I initially bought Attack of the Jazz Giants to assuage my sense of guilt over kidnapping Greg Frost at the end of a Philadelphia literary event, keeping him tied up in traffic for a good hour and a half while I picked his brain regarding the publishing industry, and then dumping him off at a gas station well after sunset. As it turns out, however, the book — a collection of short horror and fantasy fiction published by Golden Gryphon Press — suggests that such turns are par for the course as far as Frost is concerned, or at least that the imaginative worlds he has created over the years are not too distanced from the frequently mad world that he inhabits along with the rest of us. To put it another way, Frost’s fiction is lively, relevant and engaging because for as far out as it gets, its conceits and premises are always firmly rooted in the day-to-day stuff of reality.
Take, for example, my favorite story in the collection, “Touring Jesusworld,” which first appeared in Pulphouse Magazine in 1995. As the title suggests, the story takes the reader on a tour of a Christian-themed amusement park, complete with animatronic saints and apostles. At the same time, however, the proprietor of the theme park continually points out that what he’s giving the public is a highly watered-down version of Christianity and that the real history of Christianity is much too complex for the masses to understand. Yet this sly commentary on the state of religion in postmodern America is never didactic or preachy; rather, Frost attacks the issue with wit and humor, as when the proprietor of Jesusworld places a call to one of his technicians to repair a malfunctioning John the Baptist: “Ernie, get someone to reset John the Baptist’s timer, would you? Yes, he’s just drowned Jesus.” For my money, this may be one of the funniest phone calls ever made in a short story.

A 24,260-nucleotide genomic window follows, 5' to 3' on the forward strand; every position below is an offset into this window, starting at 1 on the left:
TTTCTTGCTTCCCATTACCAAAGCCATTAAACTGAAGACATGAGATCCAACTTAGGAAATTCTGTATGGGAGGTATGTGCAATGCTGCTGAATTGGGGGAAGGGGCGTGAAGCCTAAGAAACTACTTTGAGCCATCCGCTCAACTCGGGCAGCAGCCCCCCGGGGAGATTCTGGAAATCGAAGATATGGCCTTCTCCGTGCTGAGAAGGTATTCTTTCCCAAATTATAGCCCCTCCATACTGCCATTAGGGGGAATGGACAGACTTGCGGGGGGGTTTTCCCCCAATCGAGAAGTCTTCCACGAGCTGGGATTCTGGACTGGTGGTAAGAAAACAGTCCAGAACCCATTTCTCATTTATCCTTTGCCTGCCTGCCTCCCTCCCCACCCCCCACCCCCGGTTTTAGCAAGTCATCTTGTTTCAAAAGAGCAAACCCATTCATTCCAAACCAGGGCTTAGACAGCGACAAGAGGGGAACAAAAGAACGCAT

Frost’s humor aside, what really makes this book work for me is the fact that the author offers commentary at the end of each story, so what we get is not simply a fine collection of fiction, but an informative meditation on writing as well. In each of his “Afterwords,” Frost explains (among other things) what inspired each story, how he went about writing it and/or how it initially found its way to publication. By providing this sense of context, Frost allows his readers to see that stories don’t just happen, that there is, in fact, a process and quite a bit of work behind writing, and that the life of a writer is a journey best shared with other writers.
Attack of the Jazz Giants is a wonderful book — not just for the fan of fantasy and horror fiction, but for anyone interested in the craft of writing. The stories are tight, the commentary is engaging, and Frost’s dark wit is apparent on every page.
As for Frost himself, let’s just say I hope he made it home from the gas station in one piece.